Wages cut for UK blue chip bosses

PwC has reported activist pressure has driven down the pay packets of FTSE 100 bosses this year by an average of £200,000

 
In the face of firm public opposition, blue-chip executives have seen their salaries cut

Author: James Stannard

21 Apr 2017

On April 21, consultancy firm PwC reported CEOs of the UK’s largest companies have experienced an average salary cut this year of £200,000. The report analysed the first 40 blue chip firms to have published remuneration reports in 2017. It found median executive pay, including bonuses, dropped from £4.3m to £4.1m, while 42 percent of executives received no pay rise.

The pay cut was most dramatic among the highest earners on the list. Bosses with salaries in the upper quartile of the survey saw a 13 percent slide, from £6.6m to £5.7m on average. Meanwhile, those who did see increased pay ultimately experienced a smaller boost than before. Whereas such bumps averaged three percent in the same period last year, they only hit two percent this time around.

“Pay levels overall remain broadly flat or down in real terms, and pay has fallen sharply at the highest paying companies”, said Tom Gosling, Head of Reward at PwC. “Companies are under the most intense scrutiny ever on pay decisions, and it’s no surprise they are generally showing restraint.”

PwC identified a rise in shareholder activism as the reason for the cuts. Many voters have taken issue with pay packets and bonuses that they consider excessive or unusual. Some such activists have been very prominent figures. For example, January saw heavyweight investor Larry Fink assert he would use his stakes in some of the UK’s largest companies to push against excessive pay and to fight for “board accountability”.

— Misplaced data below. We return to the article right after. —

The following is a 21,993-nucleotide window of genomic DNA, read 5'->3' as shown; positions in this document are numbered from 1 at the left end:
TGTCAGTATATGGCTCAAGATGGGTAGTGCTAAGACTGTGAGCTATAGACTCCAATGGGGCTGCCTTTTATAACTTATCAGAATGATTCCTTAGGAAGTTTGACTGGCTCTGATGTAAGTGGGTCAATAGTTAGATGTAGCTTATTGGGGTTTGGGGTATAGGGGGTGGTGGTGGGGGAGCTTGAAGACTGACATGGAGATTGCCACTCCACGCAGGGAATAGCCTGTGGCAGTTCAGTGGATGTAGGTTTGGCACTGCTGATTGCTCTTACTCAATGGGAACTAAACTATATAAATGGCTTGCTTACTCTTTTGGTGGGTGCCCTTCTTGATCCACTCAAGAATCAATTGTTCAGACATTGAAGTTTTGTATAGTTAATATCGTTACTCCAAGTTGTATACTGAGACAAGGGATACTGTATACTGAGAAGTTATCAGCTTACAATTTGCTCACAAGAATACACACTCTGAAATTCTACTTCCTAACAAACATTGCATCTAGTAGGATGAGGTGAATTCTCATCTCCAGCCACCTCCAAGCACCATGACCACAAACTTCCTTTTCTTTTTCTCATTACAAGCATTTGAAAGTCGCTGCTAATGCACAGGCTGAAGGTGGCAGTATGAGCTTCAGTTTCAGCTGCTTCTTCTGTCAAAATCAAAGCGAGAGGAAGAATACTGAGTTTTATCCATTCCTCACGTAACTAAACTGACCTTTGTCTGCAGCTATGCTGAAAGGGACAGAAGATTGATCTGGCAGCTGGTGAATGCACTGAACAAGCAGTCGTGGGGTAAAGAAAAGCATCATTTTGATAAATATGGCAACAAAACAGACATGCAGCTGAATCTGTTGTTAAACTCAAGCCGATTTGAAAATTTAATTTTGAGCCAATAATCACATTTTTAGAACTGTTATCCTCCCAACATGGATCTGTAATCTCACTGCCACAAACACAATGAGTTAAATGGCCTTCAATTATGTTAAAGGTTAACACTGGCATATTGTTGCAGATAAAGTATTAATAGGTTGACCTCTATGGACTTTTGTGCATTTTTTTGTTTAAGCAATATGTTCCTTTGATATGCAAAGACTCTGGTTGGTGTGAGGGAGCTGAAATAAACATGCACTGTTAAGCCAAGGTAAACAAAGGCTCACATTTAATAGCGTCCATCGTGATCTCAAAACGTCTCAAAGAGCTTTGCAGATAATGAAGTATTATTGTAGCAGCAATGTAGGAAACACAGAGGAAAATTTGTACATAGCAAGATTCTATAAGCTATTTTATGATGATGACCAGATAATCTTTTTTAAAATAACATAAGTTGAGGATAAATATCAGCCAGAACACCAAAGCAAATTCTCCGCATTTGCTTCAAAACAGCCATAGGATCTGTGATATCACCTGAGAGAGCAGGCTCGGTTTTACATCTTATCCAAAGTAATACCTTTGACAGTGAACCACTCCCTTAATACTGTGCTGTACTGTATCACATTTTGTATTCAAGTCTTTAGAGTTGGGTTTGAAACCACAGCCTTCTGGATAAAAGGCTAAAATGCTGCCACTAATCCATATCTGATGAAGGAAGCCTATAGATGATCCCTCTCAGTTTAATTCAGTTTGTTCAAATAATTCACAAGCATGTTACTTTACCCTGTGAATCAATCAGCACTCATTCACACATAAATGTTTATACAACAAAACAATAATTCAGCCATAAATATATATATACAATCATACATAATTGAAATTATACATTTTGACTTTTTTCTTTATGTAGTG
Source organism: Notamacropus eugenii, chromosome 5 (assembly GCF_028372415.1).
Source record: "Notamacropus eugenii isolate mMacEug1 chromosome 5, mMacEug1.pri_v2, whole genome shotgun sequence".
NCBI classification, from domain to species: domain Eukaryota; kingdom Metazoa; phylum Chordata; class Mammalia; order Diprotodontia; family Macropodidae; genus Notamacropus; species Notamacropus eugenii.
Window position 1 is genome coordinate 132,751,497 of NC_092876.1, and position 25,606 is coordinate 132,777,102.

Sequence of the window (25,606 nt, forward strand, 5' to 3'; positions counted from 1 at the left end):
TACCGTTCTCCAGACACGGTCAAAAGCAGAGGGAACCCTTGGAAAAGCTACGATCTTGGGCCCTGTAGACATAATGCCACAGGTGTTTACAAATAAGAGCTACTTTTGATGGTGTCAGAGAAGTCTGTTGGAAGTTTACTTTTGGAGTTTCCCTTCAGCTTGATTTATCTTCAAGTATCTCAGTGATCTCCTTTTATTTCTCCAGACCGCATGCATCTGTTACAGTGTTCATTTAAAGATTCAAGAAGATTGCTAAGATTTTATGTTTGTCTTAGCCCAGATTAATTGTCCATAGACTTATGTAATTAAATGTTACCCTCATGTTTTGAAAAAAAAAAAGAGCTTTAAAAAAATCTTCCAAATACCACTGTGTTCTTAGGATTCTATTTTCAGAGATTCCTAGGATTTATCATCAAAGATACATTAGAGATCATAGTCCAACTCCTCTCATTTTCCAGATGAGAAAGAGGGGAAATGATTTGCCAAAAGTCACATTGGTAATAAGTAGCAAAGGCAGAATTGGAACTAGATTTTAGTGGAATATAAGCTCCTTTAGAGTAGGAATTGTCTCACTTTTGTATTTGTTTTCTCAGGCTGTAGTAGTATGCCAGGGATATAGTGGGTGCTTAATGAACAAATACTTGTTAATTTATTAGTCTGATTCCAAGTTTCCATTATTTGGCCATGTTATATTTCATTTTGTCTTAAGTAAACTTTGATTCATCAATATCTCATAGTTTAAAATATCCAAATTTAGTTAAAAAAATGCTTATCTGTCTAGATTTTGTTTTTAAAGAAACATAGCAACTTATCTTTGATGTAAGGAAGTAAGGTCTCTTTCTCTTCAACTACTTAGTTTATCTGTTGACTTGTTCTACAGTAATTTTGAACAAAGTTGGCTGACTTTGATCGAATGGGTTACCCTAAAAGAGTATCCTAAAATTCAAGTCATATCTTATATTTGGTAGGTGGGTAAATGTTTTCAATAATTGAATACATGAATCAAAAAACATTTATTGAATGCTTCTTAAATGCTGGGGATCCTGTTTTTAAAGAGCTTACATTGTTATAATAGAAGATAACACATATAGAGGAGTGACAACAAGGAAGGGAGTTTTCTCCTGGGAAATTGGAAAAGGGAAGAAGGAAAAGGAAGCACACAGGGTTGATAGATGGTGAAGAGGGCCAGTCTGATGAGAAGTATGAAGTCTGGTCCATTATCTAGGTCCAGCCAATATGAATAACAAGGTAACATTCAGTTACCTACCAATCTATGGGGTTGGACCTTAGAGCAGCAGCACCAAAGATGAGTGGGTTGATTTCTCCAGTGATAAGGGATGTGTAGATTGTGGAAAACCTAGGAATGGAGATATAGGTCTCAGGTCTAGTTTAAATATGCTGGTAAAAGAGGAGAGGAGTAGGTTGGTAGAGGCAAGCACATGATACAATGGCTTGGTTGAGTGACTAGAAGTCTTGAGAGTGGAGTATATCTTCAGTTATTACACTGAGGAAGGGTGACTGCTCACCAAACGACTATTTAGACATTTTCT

PwC identified a rise in shareholder activism as the reason for the cuts

Similarly, Legal & General, one of the UK’s biggest asset managers, has been a prominent voice calling for clampdowns on executive wages, opposing 118 pay resolutions at UK companies in 2016.

“What this season shows is that we’ve got a pretty good system of shareholder votes at the moment and, if shareholders choose to exercise the rights that they’ve got, they can get what they want”, said Gosling.

The report’s publication could help to calm shareholders during this year’s AGMs, which are mostly held in spring. According to City AM, several shareholder showdowns may occur at such meetings next week, and could affect the likes of HSBC, Unilever and pharmaceuticals company Shire.

Recent changes to the UK Government’s approach to CEO wages have contributed significantly to the rise in shareholder activism. Since the UK voted to leave the EU in June 2016, CEO pay packets have been subject to increased government scrutiny. Then, when Theresa May became UK Prime Minister, she reinforced the mood with a cabinet reshuffle and a speech that portrayed Brexit as partly a protest against wage disparity. The new PwC report indicates companies have responded quickly to this potential governmental push against CEO pay.